Once the rider is prepared to conduct a test, they will conduct multiple out-and-back 800 [m] sections using the same equipment, body position, and race pace power level. This provides direct measurement of rider variance from test to test (including effects of the unsteady wind and environmental conditions) and provides a converged, average aerodynamic drag value with a measured level of confidence. This represents a baseline configuration from which all other equipment changes can be compared. For the current testing, AeroLab sensors found a baseline CdA (aerodynamic drag area) of 0.4313, with a confidence of ±0.0006. This is a measurement of the rider efficiency moving through the air. For comparison, a competitive professional time trial cyclist often achieves a CdA less than 0.2000. Since CdA is directly (linearly) proportional to the power required to overcome aerodynamic drag, achieving, for example, a 3% decrease in the athletes CdA directly corresponds to a 3% decrease in the power required to overcome the aerodynamic drag they are facing.

Once the rider baseline configuration is complete, the rider can try out any new piece of equipment, body position, skin suit, helmet, etc., conduct the same number of out-and-back 800 [m] sections, and determine if the newly selected equipment is aerodynamically "more efficient" than the baseline configuration.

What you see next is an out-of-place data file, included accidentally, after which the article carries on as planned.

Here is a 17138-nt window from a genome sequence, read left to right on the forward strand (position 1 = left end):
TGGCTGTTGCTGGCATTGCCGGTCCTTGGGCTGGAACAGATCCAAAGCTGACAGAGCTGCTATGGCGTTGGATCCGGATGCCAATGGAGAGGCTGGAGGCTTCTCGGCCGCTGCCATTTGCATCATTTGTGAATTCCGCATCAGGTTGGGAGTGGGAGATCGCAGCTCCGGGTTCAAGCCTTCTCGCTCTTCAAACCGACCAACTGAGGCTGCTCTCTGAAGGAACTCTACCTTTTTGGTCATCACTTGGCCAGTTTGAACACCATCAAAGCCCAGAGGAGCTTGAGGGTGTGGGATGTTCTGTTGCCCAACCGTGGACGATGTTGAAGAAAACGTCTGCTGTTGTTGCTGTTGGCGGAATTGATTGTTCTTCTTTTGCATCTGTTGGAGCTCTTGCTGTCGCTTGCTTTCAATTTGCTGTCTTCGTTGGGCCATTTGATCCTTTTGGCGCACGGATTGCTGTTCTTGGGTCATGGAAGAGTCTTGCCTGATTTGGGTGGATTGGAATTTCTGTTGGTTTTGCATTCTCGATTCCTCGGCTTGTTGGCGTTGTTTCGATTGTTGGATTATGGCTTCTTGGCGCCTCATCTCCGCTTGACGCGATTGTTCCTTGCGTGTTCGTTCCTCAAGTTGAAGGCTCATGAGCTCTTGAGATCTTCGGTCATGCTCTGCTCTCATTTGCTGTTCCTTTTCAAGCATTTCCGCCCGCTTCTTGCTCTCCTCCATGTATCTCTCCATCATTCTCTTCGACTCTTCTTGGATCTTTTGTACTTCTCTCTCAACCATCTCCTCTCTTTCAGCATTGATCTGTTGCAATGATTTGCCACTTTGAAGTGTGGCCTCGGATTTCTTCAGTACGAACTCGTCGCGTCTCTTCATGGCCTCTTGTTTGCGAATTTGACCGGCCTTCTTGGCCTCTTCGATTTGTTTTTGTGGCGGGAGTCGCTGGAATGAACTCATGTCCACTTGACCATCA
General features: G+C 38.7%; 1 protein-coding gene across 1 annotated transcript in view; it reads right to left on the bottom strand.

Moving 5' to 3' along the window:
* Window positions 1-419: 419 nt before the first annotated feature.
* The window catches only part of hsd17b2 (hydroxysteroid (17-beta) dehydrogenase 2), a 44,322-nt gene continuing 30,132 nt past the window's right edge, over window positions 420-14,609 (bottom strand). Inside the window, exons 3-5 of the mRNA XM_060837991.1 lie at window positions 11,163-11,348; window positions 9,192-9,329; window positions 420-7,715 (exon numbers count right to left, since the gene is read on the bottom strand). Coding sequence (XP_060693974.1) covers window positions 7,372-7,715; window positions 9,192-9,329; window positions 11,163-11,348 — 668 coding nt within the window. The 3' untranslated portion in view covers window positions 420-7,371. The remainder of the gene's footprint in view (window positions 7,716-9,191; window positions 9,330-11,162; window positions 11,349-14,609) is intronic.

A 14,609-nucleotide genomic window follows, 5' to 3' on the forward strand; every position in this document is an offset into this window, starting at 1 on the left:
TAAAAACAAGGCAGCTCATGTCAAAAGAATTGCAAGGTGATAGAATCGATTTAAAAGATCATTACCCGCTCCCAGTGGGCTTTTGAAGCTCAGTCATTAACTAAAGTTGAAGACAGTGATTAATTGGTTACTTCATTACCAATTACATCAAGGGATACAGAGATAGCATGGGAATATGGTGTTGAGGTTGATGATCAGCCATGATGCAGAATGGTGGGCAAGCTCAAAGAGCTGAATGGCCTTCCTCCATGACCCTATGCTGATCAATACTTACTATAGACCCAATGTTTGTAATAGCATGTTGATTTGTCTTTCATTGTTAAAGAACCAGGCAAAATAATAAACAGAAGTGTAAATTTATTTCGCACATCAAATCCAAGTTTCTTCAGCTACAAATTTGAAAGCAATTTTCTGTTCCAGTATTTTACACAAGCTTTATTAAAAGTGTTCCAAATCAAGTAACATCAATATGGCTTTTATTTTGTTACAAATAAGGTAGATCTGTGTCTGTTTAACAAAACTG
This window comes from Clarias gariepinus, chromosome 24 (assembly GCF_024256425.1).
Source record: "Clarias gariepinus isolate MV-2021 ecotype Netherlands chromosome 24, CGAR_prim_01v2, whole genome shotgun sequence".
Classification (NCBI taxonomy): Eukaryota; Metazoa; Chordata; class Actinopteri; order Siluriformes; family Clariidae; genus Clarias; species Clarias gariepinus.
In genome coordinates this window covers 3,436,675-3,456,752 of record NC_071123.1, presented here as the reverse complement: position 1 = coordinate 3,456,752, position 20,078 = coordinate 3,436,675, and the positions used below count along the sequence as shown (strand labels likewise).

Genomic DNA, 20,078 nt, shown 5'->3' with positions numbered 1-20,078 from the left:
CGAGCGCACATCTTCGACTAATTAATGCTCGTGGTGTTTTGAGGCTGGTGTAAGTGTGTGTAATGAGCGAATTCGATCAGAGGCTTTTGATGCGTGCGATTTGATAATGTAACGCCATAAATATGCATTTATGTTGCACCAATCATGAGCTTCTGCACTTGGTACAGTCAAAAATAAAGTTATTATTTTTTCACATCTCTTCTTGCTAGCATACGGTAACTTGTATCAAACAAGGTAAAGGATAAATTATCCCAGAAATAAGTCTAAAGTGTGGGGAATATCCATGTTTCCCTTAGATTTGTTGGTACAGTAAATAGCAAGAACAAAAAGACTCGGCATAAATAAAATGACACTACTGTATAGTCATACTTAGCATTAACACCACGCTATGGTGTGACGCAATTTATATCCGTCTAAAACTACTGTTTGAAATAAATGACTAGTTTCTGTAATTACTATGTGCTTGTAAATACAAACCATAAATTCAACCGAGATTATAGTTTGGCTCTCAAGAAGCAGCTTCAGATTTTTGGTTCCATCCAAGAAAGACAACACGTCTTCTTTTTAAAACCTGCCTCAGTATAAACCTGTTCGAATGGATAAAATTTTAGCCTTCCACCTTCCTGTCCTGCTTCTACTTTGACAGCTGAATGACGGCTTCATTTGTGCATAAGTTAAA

When conducting these tests, the coach/fitter/rider must take care in understanding the effects of tire pressure and temperature on rolling resistance (which is a secondary but often overlooked aspect of rider efficiency).

Man riding a Fat bike in cold  weather
Lea Davison

The Fastest Suit for a Mountain Biker

With Lea, we tested different fabrics, sleeve lengths, and zipper locations. The table below outlines the savings of the “winner suit” at various speeds. The Table directly computes the time savings for a 40 [km] time trial relative to the baseline configuration for: (i) a realistic 250 [W] effort level on a flat course, (ii) a fixed speed of 20 [kph], (iii) a fixed speed of 40 [kph]. What is enlightening from this comparison of time savings is that at lower speeds, the time savings increases in an absolute sense since the total duration of the 40km TT is extended. It is important to recognize the time savings which can be gained even at lower speeds of a mountain biker!

Realistic 250 [W] effort level on a flat course

 

 

CdA

Crr

Power [W]

Speed [kph]

40km TT Time

Time Saved

Baseline

0.4313

0.0065

250

31.17

77m 0s

-

Winning Suit